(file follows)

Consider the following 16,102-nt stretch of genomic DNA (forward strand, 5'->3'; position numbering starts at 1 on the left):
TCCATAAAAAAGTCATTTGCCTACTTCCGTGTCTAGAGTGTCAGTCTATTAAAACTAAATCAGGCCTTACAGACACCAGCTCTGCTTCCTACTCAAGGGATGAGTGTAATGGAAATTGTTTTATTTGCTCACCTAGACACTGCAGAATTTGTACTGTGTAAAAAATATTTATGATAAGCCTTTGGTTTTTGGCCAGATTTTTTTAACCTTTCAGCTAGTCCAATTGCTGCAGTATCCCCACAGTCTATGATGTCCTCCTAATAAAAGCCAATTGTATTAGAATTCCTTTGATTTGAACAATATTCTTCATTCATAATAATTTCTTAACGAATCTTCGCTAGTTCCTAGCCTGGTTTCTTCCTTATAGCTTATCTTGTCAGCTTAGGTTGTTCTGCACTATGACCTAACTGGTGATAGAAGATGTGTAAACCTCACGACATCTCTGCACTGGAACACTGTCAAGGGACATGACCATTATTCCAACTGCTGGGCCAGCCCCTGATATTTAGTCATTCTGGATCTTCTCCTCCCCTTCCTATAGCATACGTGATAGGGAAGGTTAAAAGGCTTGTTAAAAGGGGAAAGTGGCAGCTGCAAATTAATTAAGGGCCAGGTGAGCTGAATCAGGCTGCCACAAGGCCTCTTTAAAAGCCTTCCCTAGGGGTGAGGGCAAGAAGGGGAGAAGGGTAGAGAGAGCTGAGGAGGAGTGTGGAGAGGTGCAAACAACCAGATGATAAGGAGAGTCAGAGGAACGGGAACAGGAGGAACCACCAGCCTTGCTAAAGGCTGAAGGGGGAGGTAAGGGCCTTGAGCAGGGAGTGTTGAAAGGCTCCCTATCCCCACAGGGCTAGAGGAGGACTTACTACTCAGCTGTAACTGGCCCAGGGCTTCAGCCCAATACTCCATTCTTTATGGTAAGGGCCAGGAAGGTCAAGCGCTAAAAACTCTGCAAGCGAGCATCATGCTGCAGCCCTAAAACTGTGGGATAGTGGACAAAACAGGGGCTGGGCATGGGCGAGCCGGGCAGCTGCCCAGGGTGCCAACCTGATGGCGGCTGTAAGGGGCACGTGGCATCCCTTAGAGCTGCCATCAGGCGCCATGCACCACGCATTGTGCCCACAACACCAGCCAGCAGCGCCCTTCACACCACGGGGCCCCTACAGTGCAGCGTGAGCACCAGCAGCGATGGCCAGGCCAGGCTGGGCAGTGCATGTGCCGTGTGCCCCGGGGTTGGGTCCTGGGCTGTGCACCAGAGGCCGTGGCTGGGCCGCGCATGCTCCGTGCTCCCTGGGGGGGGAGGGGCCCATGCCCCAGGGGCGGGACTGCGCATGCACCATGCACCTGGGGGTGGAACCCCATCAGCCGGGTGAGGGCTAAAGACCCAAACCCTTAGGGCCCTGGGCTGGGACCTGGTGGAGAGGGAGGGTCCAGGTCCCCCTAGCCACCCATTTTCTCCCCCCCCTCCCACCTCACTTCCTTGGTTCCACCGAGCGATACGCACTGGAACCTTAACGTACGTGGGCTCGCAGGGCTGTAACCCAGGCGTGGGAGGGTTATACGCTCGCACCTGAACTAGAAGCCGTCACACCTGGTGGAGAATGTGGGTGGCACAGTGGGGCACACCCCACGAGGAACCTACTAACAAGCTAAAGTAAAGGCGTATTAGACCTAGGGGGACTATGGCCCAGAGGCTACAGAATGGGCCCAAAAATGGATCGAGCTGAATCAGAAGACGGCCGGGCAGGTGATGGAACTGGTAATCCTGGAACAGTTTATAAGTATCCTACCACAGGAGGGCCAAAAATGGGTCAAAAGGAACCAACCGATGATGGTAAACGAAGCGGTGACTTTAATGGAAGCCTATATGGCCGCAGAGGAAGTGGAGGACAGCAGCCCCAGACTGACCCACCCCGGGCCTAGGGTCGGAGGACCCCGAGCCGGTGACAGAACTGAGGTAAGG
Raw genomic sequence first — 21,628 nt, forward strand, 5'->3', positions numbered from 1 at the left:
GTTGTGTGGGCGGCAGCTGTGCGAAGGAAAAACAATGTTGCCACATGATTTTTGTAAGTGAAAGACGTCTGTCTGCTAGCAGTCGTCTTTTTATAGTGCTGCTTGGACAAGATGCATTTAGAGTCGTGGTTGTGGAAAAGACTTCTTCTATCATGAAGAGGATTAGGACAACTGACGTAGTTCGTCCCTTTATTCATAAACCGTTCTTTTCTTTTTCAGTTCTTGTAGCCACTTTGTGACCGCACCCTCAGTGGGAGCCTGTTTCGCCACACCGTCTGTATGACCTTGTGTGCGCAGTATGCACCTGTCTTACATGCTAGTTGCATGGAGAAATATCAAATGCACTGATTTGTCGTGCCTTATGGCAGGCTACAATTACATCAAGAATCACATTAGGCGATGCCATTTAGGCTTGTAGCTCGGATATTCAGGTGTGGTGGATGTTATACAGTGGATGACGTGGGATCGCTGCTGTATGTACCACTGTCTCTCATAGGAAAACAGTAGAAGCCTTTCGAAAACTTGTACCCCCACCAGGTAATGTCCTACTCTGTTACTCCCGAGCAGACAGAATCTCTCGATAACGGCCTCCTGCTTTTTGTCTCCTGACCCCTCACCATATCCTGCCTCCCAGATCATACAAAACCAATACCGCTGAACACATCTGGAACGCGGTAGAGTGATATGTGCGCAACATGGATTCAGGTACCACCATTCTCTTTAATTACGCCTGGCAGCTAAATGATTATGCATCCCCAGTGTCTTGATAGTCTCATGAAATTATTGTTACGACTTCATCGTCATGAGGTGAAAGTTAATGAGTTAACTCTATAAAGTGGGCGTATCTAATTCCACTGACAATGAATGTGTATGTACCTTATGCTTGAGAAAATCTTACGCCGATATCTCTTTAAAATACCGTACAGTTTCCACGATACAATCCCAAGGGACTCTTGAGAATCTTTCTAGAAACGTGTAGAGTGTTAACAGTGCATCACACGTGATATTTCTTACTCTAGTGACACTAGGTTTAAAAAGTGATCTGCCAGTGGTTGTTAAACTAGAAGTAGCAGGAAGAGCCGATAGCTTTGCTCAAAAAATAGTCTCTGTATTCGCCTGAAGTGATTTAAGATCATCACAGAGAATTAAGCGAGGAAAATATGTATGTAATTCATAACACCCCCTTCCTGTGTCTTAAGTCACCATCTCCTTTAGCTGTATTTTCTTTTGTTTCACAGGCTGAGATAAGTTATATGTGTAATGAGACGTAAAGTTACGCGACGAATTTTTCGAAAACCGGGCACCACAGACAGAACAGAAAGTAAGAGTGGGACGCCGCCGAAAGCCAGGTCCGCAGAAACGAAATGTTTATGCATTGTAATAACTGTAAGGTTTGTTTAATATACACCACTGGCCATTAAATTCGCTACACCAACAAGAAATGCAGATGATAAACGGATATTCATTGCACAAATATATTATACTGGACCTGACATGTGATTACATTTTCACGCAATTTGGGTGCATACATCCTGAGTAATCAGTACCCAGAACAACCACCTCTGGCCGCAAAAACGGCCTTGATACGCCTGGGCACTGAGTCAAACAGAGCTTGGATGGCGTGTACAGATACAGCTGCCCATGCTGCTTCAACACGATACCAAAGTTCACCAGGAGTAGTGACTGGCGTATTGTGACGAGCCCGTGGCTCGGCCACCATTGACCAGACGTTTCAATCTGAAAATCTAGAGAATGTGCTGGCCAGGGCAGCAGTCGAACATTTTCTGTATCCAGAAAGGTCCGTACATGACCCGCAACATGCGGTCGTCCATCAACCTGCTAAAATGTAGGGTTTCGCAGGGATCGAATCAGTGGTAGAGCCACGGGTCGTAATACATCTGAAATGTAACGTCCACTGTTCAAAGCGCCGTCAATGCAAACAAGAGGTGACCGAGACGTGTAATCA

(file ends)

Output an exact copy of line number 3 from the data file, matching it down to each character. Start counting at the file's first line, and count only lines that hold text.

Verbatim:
Raw genomic sequence first — 21,628 nt, forward strand, 5'->3', positions numbered from 1 at the left: